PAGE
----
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Brain Behav. 2019 Mar;9(3):e01222. doi: 10.1002/brb3.1222. Epub 2019 Feb 20.

Divergent effects of repeated cocaine and novel environment exposure on locus coeruleus c-fos expression and brain catecholamine concentrations in rats.

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Department of Psychiatry and Behavioral Neurosciences, Wayne State University School of Medicine, Detroit, Michigan.
Department of Psychiatry, University of Michigan Medical School, Ann Arbor, Michigan.
Research and Development Service, John D. Dingell VA Medical Center, Department of Neurosurgery, Wayne State University School of Medicine, Detroit, Michigan.



Chronic administration of cocaine causes a disinhibited, hyperexploratory response to novel environments. As the norepinephrine (NE) system regulates exploration and is dysregulated following cocaine exposure, we hypothesized that this cocaine-mediated hyperexploratory response is associated with increased locus coeruleus (LC) reactivity.


To test this hypothesis, we used dual fluorescent in situ hybridization immunofluorescence to analyze novelty-induced c-fos and tyrosine hydroxylase expression in the LC and high-pressure liquid chromatography to measure dopamine (DA) and NE concentrations in key catecholamine projection regions following exposure to cocaine.


Repeated cocaine exposure followed by a 14-day drug-free period increased exploration of novel environments, replicating previous findings. Novelty exposure increased LC c-fos expression, increased anterior cingulate NE, and decreased ventral tegmental area DA. Cocaine exposure decreased amygdala (AMY) DA, but had no effect on LC c-fos expression or NE in any tested brain region. No interactions between cocaine and novelty were found. Open arm exploration was positively correlated with LC c-fos expression and NE concentrations in both the anterior cingulate and nucleus accumbens, and negatively correlated with AMY DA concentration.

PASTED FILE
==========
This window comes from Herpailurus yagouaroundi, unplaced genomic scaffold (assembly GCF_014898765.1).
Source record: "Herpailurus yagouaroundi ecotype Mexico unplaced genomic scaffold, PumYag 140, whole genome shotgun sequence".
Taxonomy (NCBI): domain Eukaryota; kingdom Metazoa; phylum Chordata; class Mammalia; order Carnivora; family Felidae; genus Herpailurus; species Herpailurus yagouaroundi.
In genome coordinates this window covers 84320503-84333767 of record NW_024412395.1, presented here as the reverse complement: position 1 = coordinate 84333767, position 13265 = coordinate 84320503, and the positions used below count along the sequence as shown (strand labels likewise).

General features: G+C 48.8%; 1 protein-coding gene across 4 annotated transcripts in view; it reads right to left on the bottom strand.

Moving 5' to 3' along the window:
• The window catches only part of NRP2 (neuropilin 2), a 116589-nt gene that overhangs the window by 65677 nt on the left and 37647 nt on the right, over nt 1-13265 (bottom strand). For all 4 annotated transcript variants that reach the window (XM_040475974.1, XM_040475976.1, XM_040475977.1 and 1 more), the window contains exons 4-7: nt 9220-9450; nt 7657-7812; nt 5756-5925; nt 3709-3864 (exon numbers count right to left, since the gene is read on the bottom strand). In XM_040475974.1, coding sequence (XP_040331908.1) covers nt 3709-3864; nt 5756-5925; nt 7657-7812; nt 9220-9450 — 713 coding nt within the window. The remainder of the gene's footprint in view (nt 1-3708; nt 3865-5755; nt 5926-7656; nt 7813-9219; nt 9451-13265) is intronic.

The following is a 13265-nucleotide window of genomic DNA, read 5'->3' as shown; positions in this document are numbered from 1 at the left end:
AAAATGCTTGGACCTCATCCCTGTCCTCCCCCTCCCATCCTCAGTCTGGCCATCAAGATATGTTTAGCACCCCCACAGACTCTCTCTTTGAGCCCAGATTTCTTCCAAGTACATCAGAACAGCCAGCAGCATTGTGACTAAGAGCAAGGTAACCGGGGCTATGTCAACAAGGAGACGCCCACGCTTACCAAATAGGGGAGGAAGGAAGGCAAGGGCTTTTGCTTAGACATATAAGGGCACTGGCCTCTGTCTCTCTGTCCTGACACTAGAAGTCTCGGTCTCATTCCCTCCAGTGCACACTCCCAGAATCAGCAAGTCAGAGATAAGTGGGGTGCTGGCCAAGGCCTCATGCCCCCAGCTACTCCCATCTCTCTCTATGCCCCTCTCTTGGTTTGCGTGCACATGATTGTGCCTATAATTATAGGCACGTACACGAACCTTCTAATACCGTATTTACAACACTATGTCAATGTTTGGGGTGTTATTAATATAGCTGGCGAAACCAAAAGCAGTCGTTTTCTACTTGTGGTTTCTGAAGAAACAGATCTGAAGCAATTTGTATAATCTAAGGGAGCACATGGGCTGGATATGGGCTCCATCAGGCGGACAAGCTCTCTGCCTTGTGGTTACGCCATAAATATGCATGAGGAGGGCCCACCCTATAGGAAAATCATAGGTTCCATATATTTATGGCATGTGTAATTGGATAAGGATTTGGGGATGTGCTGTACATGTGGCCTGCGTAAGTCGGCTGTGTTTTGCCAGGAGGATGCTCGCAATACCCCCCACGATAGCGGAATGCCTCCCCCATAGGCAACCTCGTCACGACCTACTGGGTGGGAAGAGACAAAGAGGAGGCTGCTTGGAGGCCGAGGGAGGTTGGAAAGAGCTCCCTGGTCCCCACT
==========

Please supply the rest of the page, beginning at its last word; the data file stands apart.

Our findings confirm that exposure to novel environments increases LC activity and NE in the anterior cingulate cortex, that long-term exposure to cocaine dysregulates AMY DA, and that disinhibited exploration in novel environments correlates with NE and DA in regions that modulate risk-taking and avoidance behavior. Further studies investigating the effects of cocaine on brain catecholamine systems are important in understanding the long-lasting effects of cocaine on brain function.


cocaine; locus Coeruleus; norepinephrine; novelty

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